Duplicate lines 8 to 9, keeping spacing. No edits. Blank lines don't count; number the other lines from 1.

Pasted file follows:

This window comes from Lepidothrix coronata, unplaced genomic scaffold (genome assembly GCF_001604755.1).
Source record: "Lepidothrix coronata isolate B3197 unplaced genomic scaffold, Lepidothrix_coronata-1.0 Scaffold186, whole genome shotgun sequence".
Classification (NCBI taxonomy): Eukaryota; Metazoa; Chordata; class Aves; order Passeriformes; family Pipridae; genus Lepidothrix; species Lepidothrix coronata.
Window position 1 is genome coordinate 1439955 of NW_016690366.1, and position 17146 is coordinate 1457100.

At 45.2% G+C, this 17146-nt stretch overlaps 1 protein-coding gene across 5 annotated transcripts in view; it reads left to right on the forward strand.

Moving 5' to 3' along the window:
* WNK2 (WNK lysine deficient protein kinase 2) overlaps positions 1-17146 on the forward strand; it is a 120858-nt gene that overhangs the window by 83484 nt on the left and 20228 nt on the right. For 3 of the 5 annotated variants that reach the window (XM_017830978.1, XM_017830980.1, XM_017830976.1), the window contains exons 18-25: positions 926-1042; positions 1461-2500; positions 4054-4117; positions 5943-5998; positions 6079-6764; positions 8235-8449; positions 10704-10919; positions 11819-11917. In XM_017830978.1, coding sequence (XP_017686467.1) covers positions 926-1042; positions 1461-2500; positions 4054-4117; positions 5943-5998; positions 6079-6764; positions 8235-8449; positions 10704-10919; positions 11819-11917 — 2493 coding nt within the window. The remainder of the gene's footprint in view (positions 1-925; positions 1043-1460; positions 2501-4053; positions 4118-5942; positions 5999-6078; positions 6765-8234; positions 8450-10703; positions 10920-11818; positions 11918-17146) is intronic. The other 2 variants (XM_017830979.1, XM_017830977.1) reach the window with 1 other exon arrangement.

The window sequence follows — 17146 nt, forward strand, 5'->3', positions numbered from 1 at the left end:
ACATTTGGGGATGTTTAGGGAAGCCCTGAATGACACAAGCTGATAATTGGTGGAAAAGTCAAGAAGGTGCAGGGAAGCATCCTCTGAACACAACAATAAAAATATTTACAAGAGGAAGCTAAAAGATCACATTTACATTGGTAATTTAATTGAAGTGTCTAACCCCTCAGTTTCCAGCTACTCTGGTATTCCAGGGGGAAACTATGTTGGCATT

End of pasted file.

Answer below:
The window sequence follows — 17146 nt, forward strand, 5'->3', positions numbered from 1 at the left end:
ACATTTGGGGATGTTTAGGGAAGCCCTGAATGACACAAGCTGATAATTGGTGGAAAAGTCAAGAAGGTGCAGGGAAGCATCCTCTGAACACAACAATAAAAATATTTACAAGAGGAAGCTAAAAGATCACATTTACATTGGTAATTTAATTGAAGTGTCTAACCCCTCAGTTTCCAGCTACTCTGGTATTCCAGGGGGAAACTATGTTGGCATT